On the morning of 25 May this year, a grassfire call out rang through Windhoek’s fire brigade headquarters. That call was quickly followed by a backup grassfire call to Brakwater, north of Windhoek. Expecting a run of the mill veld fire, the first responders were instead greeted by an Armageddon-like inferno.
Seven fire engines and an ambulance were dispatched, as nine tanks with a capacity of 40 000 litres filled with diesel and jet fuel went up in flames on the train tracks. Namibians took to social media with videos and pictures of the unusual cloud of smoke that could be seen from as far as Kleine Kuppe in the south of the city.
At the fire scene, seven young female firefighters who were part of the team battling the blaze got their first taste of a giant fire that could have spilled onto nearby business premises and residential property and become a major catastrophe.
The fire crews chose a defensive approach to stretch their limited resources and responders made sure that the surrounding dry grass did not start any secondary fires and surrounding properties were protected.
For five hours, the crews battled and contained the fire. No life was lost on the day. “As I was approaching that fire, I was like… I can’t do it. It is very big. This is something I have never seen before,” said Selma Kwedhi about the thoughts running through her mind, as they approached the scene.
Kwedhi, a 27-year-old paramedic and firefighter, who studied through the City of Windhoek, has been an intern for the last three years.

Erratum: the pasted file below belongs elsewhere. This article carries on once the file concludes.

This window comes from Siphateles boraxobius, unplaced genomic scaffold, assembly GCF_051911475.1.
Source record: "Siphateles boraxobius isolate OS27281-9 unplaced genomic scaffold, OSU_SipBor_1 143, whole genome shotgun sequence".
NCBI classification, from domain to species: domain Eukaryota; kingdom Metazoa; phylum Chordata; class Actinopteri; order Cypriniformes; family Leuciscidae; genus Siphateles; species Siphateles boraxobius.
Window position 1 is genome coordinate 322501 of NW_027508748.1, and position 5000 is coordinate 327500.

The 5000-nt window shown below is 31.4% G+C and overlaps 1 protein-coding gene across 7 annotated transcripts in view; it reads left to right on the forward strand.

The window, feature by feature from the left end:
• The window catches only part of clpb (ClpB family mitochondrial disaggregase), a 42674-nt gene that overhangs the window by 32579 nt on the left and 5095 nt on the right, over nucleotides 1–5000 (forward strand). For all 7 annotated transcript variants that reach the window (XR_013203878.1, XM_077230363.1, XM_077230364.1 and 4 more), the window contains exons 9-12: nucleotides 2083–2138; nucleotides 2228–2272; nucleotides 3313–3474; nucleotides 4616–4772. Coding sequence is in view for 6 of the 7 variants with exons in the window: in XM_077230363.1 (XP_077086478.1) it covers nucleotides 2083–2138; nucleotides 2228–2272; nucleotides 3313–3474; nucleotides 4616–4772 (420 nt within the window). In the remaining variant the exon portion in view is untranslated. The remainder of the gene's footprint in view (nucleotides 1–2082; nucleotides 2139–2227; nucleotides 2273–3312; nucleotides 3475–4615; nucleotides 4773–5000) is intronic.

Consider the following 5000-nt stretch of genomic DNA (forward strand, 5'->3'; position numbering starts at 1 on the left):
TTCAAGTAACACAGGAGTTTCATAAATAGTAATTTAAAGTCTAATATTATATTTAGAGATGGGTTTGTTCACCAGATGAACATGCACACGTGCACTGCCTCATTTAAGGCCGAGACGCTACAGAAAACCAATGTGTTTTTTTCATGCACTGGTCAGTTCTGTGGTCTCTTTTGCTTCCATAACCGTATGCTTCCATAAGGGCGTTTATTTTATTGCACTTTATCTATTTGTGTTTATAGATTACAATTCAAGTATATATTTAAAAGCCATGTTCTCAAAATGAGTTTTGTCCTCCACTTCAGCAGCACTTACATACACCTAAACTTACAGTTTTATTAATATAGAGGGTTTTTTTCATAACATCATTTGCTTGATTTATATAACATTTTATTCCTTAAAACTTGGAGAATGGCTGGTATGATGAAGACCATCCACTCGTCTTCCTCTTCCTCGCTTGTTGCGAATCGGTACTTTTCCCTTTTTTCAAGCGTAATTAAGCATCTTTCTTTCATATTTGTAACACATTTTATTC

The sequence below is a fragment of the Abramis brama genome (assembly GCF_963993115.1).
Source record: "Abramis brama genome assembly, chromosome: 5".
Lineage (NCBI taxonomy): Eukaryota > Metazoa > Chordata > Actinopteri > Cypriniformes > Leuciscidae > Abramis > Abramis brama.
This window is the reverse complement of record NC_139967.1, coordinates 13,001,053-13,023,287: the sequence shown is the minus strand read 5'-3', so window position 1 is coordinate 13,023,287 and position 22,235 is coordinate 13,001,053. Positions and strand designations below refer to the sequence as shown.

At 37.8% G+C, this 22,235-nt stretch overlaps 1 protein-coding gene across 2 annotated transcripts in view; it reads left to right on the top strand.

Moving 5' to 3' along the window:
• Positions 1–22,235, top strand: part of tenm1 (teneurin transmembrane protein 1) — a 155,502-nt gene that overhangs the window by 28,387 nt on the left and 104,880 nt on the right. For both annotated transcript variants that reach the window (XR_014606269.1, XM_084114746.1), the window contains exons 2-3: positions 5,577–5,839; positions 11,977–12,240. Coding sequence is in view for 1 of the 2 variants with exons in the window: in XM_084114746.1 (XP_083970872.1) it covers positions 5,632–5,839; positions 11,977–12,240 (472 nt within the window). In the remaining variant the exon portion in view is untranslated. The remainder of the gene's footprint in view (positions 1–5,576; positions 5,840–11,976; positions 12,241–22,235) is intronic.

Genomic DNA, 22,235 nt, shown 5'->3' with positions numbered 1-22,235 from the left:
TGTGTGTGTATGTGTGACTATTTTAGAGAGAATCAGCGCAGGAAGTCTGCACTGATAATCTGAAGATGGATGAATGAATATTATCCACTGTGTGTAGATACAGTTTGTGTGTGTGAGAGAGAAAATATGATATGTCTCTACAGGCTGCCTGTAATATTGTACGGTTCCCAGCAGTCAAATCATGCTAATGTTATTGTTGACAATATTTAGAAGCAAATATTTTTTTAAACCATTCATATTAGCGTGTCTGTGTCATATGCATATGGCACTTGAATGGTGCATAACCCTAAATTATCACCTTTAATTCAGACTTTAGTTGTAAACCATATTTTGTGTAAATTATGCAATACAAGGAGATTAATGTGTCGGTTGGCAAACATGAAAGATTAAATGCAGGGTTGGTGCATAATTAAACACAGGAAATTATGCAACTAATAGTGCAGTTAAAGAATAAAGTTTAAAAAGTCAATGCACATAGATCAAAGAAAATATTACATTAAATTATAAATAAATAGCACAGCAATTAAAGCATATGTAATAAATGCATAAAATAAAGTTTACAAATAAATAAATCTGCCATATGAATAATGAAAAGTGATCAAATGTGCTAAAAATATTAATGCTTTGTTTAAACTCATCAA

Filled with feelings of panic, fear, anxiety and doubt, Kwedhi said a little prayer and forged on. Looking back to the day, she is grateful for the achievement and believes it was a great opportunity. Growing up in an informal settlement in the capital, shack fires were frequent and witnessing a man burn, Kwedhi back then believed had she been a firefighter, she would have been able to save him. “So, because of my childhood experience, I studied this knowing I would one day bring a lot of change,” she said.
Kwedhi was one of 39 firefighters who were recently awarded certificates of appreciation by the Ministry of Urban and Rural Development for successfully fighting the fire from the TransNamib fuel tanks that derailed and exploded upon impact on the northern outskirts of Windhoek.
At the forefront of that fight were seven female firefighters, all interns and none of whom have ever experienced the magnitude of the blaze they experienced that day, but each with the passion for helping and saving people.
With five years as a firefighter under her belt, 27-year-old Ulli Nuule acknowledges the panic her co-workers spoke of, adding that even those with experience go through it.
“But you know that you will never go into a fire alone. There is always someone to back you up,” Nuule, who hails from Tsumeb, said with a glint of pride in her eyes.
Shaideen Cloete (21), who was on ambulance duty on the day, says in firefighting, there is not enough training that fully prepares you because every day is a different scenario.
As she was running out to yet another ambulance call out, Cloete shouted, “it is a learning curve for everyone, even the permanent members.”
Women are generally underestimated in the industry, as it is a male dominated area. But this hasn’t stopped 24-year-old Silvia Hamakali from achieving her dream of being a firefighter, showing she is strong and capable.
Grateful for their positive work environment and the support they receive, the young women all agree that when they are in uniform, they are just firefighters and are treated as such.
The City of Windhoek emergency department has not recruited permanent staff for the past five years.
Deputy chief of emergency management, Kupaha Uazukuani confirms this, attributing it to the shortage of funds at the municipality.
With over 20 years in the force, Uazukuani who led his team on 25 May, praised his members for their bravery, saying most if not all have never fought a disaster of that magnitude.
“It is commendable that they achieved that. The members did well,” said Uazukuani.